The few weeks between Thanksgiving and Christmas are typically when radio stations start blasting holiday tunes across the country. In 1906, though, there was but one radio station as we think of them today. And on Christmas Eve, it beamed out the world's first radio show.
At 9 p.m. that night 107 years ago, the Canadian inventor Reginald Fessenden set up his violin before the microphone at a studio in Brant Rock, Mass., and proceeded to play "O Holy Night," a live performance that was heard, by some accounts, up to 12 miles away. That recital was followed by a reading of the Bible.
"Glory to God in the highest and on earth peace to men of good will," Fessenden read aloud.
There doesn't seem to be an original recording available of the show, but you can listen to a recreated version of it here.
Fessenden's voice transmission to the public was the first of its kind. Until then, even though the telephone was already three decades old, Morse code was still the lingua franca among wireless operators like those on board ships owned by the United Fruit Company, whose crews were among those to hear Fessenden's inaugural broadcast.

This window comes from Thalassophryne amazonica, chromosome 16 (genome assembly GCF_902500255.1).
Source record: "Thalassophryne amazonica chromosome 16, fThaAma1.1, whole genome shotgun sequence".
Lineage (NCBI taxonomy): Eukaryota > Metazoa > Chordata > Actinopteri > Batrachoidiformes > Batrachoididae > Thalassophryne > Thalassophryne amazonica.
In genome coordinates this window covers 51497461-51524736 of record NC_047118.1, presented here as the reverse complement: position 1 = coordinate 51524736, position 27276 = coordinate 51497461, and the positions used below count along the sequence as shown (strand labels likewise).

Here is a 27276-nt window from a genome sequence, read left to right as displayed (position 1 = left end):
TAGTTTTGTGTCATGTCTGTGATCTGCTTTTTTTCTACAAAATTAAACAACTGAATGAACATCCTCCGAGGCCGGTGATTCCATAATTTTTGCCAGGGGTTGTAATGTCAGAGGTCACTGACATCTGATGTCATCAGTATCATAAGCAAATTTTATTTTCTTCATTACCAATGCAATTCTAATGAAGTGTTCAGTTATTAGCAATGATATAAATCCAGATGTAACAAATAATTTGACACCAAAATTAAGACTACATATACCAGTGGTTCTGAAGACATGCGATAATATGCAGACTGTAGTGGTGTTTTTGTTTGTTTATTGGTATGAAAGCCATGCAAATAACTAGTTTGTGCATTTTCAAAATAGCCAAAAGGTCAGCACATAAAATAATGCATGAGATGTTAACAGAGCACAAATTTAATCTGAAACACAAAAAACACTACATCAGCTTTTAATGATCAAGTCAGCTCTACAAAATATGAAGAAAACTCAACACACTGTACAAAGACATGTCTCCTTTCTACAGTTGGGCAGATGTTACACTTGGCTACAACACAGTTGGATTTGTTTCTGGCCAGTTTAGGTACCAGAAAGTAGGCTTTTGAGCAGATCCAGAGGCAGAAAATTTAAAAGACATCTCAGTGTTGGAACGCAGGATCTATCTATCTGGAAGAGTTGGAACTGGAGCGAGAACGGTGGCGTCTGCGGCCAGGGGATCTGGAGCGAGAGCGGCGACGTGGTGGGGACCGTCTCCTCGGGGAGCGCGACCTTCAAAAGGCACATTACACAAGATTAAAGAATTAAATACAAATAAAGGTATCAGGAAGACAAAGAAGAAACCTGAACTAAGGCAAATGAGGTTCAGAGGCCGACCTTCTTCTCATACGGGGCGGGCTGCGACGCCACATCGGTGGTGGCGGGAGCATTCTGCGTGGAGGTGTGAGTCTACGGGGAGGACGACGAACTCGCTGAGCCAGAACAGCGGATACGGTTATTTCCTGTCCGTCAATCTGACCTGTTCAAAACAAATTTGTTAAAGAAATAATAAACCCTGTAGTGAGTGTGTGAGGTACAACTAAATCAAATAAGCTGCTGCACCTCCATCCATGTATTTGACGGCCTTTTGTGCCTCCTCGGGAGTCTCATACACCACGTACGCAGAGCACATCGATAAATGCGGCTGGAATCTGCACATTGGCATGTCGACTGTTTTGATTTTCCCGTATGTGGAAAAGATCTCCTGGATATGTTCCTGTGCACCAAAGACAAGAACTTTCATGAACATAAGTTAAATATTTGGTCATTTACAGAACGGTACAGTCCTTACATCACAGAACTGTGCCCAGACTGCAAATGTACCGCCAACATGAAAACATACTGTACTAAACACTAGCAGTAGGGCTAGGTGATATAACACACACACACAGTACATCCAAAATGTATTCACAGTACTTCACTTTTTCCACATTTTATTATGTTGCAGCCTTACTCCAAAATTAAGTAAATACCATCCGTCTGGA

Fessenden put years of research into developing radio technology. His theory? By boosting the power of the radio signal, he might be able to achieve a steady wave on a single frequency that could carry sounds. Here's how one observer from the American Telephone Journal described the contraption that Christmas Eve:
Speaking broadly, wireless telephony by this system is accomplished by generating a practically continuous succession of electromagnetic waves, modifying the character of the emitted impulses by means of sound waves without interrupting their continuity, and receiving them in a constantly operative receiver of suitable form which controls a local circuit containing a battery and a telephone receiver. The apparatus which was seen in successful use at the time of the recent tests is the result of a series of diligent investigations in which a large amount of work was done to show the necessity of rejecting plans which did not lead to the required quality of transmission.
Fessenden needed a massive tower to broadcast his signal. Partnering with a couple of wealthy Pittsburgh financiers, he built a 400-foot tower at Brant Rock capable of sending out an audio signal at tens of kilohertz — a much higher frequency than the spark transmitters of the day.
Radio has since become an ordinary technology. But this is where it all began — 107 years ago today.